Okay, this one is actually called The Birth of Venus, and it was painted sometime between 1485-86 for Lorenzo di Pierfrancesco de’ Medici, who was nicknamed Popolano; this was because he always brought lots of nice drugs to the cool parties. (He was a noted patron of the arts, and Sandro Botticelli was especially fond of Popolano’s “special” mushroom pasta.)
I’d say this is arguably one of the most famous paintings of the early renaissance, and it has certainly maintained its popularity. I was lucky enough to see this one in person at the Uffizi Gallery in Florence, and it’s a bit like the Mona Lisa in the Louvre — the painting is covered with glass, mobbed by Japanese tourists, and is stamped on everything from t-shirts to toilet-brush cozies. The glass is particularly unfortunate, as it’s highly reflective.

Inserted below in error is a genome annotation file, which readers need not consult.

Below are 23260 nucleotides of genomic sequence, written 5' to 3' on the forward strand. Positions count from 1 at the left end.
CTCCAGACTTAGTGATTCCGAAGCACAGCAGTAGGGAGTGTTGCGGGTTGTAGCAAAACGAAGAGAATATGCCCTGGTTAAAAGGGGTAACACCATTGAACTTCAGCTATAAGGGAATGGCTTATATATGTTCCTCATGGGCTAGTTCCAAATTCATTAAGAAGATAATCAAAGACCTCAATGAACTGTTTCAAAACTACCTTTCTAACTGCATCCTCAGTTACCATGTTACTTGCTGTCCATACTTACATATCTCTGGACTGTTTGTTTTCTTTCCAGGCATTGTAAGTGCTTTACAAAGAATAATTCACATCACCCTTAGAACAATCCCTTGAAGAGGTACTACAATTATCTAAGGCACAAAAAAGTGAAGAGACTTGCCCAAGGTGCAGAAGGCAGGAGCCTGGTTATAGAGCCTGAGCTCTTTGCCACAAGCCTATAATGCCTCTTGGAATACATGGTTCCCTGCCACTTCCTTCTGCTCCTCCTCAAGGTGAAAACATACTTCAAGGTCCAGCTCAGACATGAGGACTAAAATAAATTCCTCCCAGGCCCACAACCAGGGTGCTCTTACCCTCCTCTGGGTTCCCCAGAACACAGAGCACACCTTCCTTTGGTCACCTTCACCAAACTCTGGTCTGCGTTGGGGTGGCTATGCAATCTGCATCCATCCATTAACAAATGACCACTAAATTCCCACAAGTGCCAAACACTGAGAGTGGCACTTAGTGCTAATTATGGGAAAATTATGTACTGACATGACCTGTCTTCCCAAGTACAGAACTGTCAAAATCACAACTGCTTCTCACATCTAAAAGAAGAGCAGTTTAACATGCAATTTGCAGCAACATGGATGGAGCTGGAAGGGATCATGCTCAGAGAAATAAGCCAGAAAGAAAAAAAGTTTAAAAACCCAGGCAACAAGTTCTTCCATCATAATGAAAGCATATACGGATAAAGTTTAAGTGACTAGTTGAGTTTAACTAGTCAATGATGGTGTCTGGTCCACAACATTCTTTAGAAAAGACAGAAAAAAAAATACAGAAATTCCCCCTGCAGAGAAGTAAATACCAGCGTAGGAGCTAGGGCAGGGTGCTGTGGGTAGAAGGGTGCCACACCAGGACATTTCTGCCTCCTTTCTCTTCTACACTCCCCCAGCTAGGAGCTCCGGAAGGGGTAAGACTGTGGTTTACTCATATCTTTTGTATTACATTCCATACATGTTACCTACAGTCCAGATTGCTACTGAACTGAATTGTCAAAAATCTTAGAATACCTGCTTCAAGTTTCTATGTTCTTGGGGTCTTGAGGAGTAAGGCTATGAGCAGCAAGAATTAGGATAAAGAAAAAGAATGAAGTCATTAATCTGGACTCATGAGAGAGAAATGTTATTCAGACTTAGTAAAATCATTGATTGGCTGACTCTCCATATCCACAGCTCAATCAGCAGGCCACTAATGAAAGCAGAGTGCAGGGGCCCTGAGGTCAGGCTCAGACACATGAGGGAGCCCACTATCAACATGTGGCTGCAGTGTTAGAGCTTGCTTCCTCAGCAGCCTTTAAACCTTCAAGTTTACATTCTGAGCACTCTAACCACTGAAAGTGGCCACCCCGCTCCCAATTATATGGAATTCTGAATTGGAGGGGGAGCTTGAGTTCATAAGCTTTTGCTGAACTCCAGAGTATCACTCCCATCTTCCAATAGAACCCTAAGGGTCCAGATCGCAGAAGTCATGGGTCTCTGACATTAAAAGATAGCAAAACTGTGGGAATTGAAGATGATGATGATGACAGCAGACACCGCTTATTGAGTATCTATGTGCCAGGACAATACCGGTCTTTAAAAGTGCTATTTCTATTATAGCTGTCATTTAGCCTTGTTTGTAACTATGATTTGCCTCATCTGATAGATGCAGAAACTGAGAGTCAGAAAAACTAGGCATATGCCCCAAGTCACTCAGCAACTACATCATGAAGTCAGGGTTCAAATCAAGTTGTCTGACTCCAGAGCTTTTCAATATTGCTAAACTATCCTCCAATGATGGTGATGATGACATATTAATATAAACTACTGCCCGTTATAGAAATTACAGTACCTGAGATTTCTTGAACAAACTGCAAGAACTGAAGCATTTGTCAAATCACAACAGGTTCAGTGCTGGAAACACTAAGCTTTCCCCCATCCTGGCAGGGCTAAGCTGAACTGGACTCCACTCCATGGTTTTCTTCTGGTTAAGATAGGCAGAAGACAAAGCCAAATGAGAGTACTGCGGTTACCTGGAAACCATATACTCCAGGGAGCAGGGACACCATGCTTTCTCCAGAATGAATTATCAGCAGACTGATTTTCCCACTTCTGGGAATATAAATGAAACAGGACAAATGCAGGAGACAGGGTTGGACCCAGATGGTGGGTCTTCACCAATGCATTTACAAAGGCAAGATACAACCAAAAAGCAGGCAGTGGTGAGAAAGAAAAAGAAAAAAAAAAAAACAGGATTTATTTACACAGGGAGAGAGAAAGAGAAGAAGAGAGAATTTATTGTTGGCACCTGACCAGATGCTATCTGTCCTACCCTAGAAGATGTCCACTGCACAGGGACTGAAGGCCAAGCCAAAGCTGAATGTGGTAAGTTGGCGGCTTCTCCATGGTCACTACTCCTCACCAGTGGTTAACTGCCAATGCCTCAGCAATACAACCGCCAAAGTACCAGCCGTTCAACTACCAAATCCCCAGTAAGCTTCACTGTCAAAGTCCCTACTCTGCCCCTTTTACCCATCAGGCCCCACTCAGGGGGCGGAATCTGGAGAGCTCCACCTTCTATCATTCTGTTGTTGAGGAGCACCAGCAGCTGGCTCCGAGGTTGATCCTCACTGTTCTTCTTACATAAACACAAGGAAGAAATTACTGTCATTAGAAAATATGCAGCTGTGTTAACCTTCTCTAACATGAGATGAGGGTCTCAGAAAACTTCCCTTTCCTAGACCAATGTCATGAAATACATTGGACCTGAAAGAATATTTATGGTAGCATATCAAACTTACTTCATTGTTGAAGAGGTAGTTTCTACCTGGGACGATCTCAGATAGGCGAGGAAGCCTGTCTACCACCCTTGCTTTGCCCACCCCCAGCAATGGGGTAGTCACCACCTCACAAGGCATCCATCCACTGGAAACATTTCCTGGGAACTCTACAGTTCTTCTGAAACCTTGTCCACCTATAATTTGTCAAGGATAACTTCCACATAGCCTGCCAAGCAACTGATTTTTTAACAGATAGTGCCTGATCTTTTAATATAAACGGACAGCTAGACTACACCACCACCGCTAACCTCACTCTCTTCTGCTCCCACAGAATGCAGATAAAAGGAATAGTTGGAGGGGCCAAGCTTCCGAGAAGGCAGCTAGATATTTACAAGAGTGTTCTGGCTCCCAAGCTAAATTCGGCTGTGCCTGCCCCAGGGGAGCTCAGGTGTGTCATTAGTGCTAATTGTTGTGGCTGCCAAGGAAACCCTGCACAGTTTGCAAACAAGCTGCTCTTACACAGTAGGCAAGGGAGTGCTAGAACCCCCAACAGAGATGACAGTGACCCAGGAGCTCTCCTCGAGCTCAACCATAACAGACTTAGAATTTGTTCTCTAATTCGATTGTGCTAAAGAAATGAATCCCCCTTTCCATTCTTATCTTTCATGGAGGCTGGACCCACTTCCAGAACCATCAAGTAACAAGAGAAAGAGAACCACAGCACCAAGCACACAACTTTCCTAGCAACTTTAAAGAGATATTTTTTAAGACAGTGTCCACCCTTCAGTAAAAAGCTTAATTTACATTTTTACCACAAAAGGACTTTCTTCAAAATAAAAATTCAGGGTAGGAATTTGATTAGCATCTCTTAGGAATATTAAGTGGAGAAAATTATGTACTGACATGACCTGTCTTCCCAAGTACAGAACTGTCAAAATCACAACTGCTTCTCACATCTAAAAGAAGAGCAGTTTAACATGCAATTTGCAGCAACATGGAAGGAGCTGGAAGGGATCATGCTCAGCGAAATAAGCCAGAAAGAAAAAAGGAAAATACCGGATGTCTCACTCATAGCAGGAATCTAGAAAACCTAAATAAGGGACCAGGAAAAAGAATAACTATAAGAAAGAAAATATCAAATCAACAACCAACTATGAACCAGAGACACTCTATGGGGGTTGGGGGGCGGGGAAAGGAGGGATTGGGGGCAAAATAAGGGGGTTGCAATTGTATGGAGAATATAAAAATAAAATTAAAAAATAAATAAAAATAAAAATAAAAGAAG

Then again, it has to be, in case of the Bufflaxians return and fire laser weapons at it.